Spanda is “the subtle creative pulse of the universe as it manifests into the dynamism of living form,” according to a yoga studio website I found. In my head, as I am trying to breathe and stretch, I am calling bullshit on the idea that the spanda can be felt in the air if you are sensitive enough, even though I want this to be true. I want to be connected to the tides; I want to believe that as my dad always reminded me, “this too shall pass.” Or as the yoga teacher says, life contracts and expands. Where’s my goddamn expansion, I think.  Where’s my creative pulse? But I have heard this term before, haven’t I ? Spanda, no spondee, in poetry, which is, according to, “A metrical foot consisting of two long or stressed syllables. of libations, spondaic, from Greek spondeios, from spond, libation (from its use in songs performed at libations).

I find these examples from Tennyson, and it all makes sense:

Well-loved of me, discerning to fulfill

This labour, by slow prudence to make mild

-from “Ulysses”


Be near me when my light is low,

When the blood creeps and the nerves prick

And tingle; and the heart is sick,

And all the wheels of Being slow.

-from “In Memoriam”

My blood is creeping out to my fingertips and toes and something is loosening, but still, when we lie on our backs in Shavasana, the corpse pose, where you are supposed to fully relax–you know, the one most people go to yoga for, five minutes of delicious nap-like time–nerves do prick. My low back, as they call it, is in pain and I have to breathe and breathe, quietly, so as not to disturb my floor mates, until it finally relaxes, my muscles expand just a little, and I sink into the ground.


September 7, 2012 § 1 Comment

I have a thrift store habit. Like, the woman who works Fridays at the Salvation Army, Ms. Pam? She knows me. She practically has a petting zoo at her house. I know this because she shows me photos of her new llamas and zebras when I check out. ” I had to feed that one with a baby bottle,” she’ll say. Ms. Annette knows me too. She works during the week and always asks about my sister.
I can’t pay more than $3.39 for anything anymore. I’ve gotten caught up in the hunt and sudden discovery of something even better than I imagined. I tried to quit, but then, like a confirmed smoker, I decided to revel in my habit. If you go in for retail therapy, this has to be the least damaging kind. I am one of five girls, after all. I’ve never had many clothes that weren’t first worn by someone else. I don’t mind taking home someone’s cast offs, throwing them in the washer, and calling them mine.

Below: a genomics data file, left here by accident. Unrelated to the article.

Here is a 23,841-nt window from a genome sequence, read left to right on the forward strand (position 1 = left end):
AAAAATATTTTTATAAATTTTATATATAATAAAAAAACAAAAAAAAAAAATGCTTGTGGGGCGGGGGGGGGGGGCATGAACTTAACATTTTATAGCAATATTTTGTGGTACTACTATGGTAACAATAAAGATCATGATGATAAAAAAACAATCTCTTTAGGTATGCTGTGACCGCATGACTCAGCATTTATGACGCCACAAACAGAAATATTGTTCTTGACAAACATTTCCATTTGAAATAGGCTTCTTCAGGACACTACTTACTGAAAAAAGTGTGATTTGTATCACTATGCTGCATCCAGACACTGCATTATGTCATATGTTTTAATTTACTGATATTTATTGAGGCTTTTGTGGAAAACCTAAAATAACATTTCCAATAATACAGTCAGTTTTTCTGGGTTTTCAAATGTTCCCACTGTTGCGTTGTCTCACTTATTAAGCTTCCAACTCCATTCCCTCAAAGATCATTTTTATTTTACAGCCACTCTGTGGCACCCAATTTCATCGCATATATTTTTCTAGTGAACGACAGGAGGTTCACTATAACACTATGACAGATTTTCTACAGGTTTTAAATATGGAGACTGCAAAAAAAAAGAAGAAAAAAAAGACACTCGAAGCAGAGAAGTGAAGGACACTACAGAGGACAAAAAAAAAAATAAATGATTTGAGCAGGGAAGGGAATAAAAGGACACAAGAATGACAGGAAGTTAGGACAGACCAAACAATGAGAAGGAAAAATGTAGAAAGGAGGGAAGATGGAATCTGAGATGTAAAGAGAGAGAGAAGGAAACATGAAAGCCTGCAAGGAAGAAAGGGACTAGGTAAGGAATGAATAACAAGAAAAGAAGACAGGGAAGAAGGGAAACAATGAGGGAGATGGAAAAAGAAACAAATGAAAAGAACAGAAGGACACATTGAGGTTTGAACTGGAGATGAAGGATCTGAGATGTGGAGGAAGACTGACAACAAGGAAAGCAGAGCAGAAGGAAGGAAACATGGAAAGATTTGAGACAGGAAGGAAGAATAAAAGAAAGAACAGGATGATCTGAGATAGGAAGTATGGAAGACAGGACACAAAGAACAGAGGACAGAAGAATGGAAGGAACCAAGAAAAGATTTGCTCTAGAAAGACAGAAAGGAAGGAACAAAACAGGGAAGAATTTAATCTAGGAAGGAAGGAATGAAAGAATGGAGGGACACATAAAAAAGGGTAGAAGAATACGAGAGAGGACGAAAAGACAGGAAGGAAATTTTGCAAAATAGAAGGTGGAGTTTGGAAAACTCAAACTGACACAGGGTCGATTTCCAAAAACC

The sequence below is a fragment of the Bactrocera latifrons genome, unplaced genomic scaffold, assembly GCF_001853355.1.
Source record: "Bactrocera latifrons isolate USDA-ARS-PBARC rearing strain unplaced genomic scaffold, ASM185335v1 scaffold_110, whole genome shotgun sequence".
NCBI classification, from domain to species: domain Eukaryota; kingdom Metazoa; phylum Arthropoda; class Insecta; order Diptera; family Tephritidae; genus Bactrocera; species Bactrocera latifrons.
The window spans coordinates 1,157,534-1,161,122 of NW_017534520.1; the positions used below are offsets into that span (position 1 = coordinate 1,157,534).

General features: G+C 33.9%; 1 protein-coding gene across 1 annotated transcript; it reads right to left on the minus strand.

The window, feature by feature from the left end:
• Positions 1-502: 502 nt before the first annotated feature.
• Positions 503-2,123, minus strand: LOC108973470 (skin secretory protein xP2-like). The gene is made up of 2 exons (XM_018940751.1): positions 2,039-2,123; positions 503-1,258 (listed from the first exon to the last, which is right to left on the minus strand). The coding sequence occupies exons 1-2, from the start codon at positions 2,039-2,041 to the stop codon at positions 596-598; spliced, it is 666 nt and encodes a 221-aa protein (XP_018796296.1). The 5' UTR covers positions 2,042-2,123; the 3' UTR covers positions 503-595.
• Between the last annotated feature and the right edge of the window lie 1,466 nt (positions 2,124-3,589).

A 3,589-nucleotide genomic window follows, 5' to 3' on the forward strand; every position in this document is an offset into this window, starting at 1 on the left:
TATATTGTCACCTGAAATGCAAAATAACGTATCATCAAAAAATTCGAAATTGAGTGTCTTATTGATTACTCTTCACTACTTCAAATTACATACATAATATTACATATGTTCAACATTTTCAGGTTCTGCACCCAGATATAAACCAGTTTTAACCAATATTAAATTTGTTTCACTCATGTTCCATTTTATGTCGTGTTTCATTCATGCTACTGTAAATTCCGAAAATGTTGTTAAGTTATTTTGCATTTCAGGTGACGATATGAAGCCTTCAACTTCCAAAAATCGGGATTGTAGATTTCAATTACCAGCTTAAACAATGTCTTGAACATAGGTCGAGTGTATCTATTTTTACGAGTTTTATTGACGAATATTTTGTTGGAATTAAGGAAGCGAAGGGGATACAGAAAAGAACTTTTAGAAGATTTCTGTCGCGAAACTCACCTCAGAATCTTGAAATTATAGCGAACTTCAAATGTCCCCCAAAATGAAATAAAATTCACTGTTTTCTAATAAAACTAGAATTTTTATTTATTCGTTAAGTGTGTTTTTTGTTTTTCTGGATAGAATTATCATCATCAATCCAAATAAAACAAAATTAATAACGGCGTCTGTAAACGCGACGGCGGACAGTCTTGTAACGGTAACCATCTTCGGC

A few weeks ago at the Army, as my sister and I call it, I ran into my thrift store sweetheart.

“So nice to see you, Stephanie,” Mr. Antonio says. “You’ve been on my mind.” “Have you found anything good today?” I ask. “Only you,” he says. Mr. Antonio is about eighty, with a thin, angular, caramel face. His eyes are bluish with cataracts, and they stare right through me. Mr. Antonio is still spry. He still drives himself to the Army. He wears a fedora, and I get the impression he always has. Usually, our greeting is the extent of our interaction. Sometimes, though, if he wants conversation, he will tell me I look Polish and ask about my ancestry. “I spent time in Europe,” he will say. “Really?” I will say, and listen to his story, even though I’ve heard it fifty times. He’ll say something to me in another language and smile. Mr. Antonio and I will wander aimlessly around the army then in different directions, looking for something, even though we’re never sure what it is until we find it.

I worry when he doesn’t show up for a few weeks, but he always returns. I am beginning to believe he is half magic, and unlike the rest of the world, will never disappear. I’m happy to be the Polish girl of his memory, and he doesn’t seem to mind playing my charming sweetheart, always looking out for me, keeping me on his mind. Each of us, for a few moments, finds what fits.